Wahoo Wrap-Up: Cleveland Indians vs. Toronto Blue Jays

Brian StepanekCorrespondent IIApril 9, 2012

Carlos Santana saves his best for his birthday.
Carlos Santana saves his best for his birthday.Jason Miller/Getty Images

Series I: Cleveland Indians v. Toronto Blue Jays

Record: 1-2 Series: 0-1
AL Central: 0-0 AL Central Series: 0-0

For anyone pondering the merits of any "Curse of Rocky Colavito," or general Cleveland sports-related curse, the Tribe's opening series against the Toronto Blue Jays provided substantial evidence to the affirmative in the first two stanzas.

Despite the comically bizarre opening day setback and equally strange near-replay on Saturday, the first weekend of 2012 demonstrated obvious grounds for encouragement.

Where the Indians' starting pitching impressed like a unit fit to compete for the AL pennant, the bullpen disturbingly broke down in areas advertised as core-competence: closing and middle relief.

2011 All-Star Chris Perez blew a three-run lead on opening day and the normally-reliable Tony Sipp surrendered a two-run double in the 12th on Saturday.

On opening day Masterson hurled a 10-strikeout, one-run, two hit gem, followed by a pleasantly surprising performance from Ubaldo Jimenez.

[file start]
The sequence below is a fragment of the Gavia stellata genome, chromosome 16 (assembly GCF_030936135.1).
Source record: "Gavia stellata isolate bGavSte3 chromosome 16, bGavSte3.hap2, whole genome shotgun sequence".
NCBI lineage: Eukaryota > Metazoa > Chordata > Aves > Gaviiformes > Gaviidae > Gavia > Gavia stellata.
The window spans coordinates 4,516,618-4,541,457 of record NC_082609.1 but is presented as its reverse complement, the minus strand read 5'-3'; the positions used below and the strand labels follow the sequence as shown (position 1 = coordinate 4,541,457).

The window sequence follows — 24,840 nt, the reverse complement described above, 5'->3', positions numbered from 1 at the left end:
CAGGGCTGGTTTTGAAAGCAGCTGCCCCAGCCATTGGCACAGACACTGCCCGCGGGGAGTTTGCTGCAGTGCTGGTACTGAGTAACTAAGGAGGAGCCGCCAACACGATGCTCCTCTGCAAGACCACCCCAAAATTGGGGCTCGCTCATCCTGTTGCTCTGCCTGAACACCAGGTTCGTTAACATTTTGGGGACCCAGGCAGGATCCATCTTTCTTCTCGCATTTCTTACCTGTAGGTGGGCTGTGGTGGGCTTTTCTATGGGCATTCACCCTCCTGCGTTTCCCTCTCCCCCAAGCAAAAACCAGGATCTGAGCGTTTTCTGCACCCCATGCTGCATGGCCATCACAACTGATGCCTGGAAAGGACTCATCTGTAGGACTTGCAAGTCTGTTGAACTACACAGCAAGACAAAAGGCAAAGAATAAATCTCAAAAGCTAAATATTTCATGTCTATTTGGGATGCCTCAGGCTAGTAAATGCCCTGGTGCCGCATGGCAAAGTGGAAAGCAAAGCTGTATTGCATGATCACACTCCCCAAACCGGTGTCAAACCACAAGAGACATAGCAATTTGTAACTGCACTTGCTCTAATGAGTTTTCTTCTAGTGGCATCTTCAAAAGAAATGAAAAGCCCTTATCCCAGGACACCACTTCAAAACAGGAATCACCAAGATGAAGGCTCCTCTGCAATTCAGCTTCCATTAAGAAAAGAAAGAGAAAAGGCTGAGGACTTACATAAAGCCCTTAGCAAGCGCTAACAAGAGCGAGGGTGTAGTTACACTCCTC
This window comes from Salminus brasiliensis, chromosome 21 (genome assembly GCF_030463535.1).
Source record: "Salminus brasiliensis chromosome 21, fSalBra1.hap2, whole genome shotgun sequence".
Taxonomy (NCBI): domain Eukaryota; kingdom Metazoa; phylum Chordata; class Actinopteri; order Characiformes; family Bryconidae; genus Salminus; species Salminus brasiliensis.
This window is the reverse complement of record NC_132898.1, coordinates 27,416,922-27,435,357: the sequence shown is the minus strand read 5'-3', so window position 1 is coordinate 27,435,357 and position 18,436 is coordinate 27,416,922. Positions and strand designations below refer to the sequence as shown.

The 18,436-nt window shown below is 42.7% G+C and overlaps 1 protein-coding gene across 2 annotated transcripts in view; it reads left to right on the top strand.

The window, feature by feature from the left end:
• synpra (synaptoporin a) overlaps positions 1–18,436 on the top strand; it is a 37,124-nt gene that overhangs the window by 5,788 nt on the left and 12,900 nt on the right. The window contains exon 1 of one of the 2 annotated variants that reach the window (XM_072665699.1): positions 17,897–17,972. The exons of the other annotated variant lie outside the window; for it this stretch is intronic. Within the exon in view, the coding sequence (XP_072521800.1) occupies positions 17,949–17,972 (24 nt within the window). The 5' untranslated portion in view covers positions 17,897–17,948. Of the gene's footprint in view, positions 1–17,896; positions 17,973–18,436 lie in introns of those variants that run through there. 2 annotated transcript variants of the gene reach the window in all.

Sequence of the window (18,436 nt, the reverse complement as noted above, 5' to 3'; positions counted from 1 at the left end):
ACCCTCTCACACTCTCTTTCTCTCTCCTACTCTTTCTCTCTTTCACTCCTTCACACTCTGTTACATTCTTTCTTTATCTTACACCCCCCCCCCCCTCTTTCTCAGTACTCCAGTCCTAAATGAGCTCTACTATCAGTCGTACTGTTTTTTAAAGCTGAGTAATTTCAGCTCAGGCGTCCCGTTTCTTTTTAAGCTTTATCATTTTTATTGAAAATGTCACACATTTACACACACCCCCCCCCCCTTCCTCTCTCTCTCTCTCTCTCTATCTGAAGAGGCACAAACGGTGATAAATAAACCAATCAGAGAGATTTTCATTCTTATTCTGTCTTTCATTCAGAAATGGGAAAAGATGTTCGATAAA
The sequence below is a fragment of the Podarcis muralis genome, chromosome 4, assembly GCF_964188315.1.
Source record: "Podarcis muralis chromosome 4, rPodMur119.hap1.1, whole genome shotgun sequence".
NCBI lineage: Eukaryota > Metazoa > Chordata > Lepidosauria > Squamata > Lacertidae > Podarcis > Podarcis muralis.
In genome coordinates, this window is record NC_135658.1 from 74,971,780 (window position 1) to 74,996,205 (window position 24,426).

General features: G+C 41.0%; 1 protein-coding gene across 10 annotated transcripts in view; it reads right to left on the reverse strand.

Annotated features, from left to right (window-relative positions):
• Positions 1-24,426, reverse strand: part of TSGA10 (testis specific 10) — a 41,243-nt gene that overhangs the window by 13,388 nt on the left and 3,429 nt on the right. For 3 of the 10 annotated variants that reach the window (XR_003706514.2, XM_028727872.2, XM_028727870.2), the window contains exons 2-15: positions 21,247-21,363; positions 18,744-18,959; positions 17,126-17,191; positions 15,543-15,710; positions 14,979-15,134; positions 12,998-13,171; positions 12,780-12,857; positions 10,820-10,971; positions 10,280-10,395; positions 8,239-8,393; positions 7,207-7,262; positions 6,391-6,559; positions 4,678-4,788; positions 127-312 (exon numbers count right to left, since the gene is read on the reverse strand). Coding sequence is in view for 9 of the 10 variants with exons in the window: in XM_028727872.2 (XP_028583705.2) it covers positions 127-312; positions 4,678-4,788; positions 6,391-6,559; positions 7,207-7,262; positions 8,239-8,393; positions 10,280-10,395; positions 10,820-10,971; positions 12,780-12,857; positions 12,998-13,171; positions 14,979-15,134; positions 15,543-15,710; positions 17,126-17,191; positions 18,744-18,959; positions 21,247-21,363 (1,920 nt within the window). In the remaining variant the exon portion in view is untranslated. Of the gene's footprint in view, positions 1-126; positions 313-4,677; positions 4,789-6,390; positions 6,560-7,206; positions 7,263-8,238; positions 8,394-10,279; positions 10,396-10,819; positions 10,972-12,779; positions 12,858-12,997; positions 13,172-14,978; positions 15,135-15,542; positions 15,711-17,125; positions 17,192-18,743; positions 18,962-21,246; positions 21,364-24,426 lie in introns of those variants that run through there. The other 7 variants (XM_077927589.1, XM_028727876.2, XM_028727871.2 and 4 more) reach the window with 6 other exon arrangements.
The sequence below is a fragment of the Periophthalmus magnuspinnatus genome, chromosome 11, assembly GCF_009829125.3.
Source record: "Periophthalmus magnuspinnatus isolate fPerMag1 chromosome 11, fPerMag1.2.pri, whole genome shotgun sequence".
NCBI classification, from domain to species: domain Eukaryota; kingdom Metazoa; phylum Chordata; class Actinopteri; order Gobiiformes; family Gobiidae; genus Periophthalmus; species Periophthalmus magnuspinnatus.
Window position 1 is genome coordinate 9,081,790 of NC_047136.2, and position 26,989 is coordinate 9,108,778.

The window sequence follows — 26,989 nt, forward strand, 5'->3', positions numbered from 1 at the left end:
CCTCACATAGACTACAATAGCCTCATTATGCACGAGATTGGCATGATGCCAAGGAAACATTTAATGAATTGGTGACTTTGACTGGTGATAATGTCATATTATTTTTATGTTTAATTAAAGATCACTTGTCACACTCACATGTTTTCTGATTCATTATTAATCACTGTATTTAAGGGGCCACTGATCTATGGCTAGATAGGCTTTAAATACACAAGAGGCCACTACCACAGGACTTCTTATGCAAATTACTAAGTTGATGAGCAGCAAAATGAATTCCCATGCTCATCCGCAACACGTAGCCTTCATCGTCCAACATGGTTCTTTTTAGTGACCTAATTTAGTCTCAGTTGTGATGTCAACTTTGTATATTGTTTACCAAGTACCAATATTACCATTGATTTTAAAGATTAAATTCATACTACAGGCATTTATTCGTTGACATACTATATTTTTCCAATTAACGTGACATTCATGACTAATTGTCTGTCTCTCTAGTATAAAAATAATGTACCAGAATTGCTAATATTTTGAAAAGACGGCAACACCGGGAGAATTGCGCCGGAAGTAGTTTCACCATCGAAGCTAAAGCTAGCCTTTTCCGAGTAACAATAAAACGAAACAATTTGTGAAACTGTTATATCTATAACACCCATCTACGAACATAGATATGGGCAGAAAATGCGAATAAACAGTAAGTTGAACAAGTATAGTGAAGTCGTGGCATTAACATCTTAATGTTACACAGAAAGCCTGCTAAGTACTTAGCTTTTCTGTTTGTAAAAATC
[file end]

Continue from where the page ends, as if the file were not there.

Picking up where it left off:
Sunday, the Tribe finally put it all together for the first win of 2012.

The freshly-acquired Derek Lowe induced a perpetual stream of ground balls for seven innings, and catcher Carlos Santana ripped two home runs on his 26th birthday.

Santana, Asdrubal Cabrera, Jason Kipnis and Jack Hannahan homered over the 37-inning, three game marathon against the Jays, a good club who could surprise in the AL East this season.

Though they each sent one over the wall this past weekend, the up-the-middle, one-two punch of Kipnis and Cabrera struggled against Toronto. The Indians will depend on both Kipnis and Cabrera to hit near .300 this season.

In addition to the three starting pitchers, the Wahoo Warriors' infield impressed critics with only two errors despite an additional 10 innings over the first two games. Free agent first baseman Casey Kotchman in particular, lived up to his billing defensively, while Jason Kipnis demonstrated his agility, range and overall health after struggling with injuries late last season.

The Tribe's starting pitching surrendered a stingy six earned runs and eight hits in 23 1/3 innings of work, with Josh Tomlin set to return after a sprained right elbow cut his promising 2011 campaign a month short.


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